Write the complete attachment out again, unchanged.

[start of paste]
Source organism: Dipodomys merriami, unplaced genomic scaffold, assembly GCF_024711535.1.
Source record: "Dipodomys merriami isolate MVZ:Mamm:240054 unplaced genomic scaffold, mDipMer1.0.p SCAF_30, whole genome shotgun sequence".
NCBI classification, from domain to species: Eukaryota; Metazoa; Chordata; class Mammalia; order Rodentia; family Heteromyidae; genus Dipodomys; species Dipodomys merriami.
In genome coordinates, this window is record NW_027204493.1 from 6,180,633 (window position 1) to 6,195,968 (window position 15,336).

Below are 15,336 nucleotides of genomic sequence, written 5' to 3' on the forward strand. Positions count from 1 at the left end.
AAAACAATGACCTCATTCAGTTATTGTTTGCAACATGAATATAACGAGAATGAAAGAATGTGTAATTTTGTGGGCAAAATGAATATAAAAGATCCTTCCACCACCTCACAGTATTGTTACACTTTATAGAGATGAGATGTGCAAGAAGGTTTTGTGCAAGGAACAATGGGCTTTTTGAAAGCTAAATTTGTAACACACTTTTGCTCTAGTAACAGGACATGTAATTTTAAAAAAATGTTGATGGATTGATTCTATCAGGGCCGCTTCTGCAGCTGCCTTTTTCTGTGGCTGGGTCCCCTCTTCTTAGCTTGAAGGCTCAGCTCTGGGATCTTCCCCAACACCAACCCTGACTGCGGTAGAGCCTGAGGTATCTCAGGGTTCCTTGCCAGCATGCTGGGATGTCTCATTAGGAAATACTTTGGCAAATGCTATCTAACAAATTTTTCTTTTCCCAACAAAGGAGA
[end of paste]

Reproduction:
Source organism: Dipodomys merriami, unplaced genomic scaffold, assembly GCF_024711535.1.
Source record: "Dipodomys merriami isolate MVZ:Mamm:240054 unplaced genomic scaffold, mDipMer1.0.p SCAF_30, whole genome shotgun sequence".
NCBI classification, from domain to species: Eukaryota; Metazoa; Chordata; class Mammalia; order Rodentia; family Heteromyidae; genus Dipodomys; species Dipodomys merriami.
In genome coordinates, this window is record NW_027204493.1 from 6,180,633 (window position 1) to 6,195,968 (window position 15,336).

Below are 15,336 nucleotides of genomic sequence, written 5' to 3' on the forward strand. Positions count from 1 at the left end.
AAAACAATGACCTCATTCAGTTATTGTTTGCAACATGAATATAACGAGAATGAAAGAATGTGTAATTTTGTGGGCAAAATGAATATAAAAGATCCTTCCACCACCTCACAGTATTGTTACACTTTATAGAGATGAGATGTGCAAGAAGGTTTTGTGCAAGGAACAATGGGCTTTTTGAAAGCTAAATTTGTAACACACTTTTGCTCTAGTAACAGGACATGTAATTTTAAAAAAATGTTGATGGATTGATTCTATCAGGGCCGCTTCTGCAGCTGCCTTTTTCTGTGGCTGGGTCCCCTCTTCTTAGCTTGAAGGCTCAGCTCTGGGATCTTCCCCAACACCAACCCTGACTGCGGTAGAGCCTGAGGTATCTCAGGGTTCCTTGCCAGCATGCTGGGATGTCTCATTAGGAAATACTTTGGCAAATGCTATCTAACAAATTTTTCTTTTCCCAACAAAGGAGA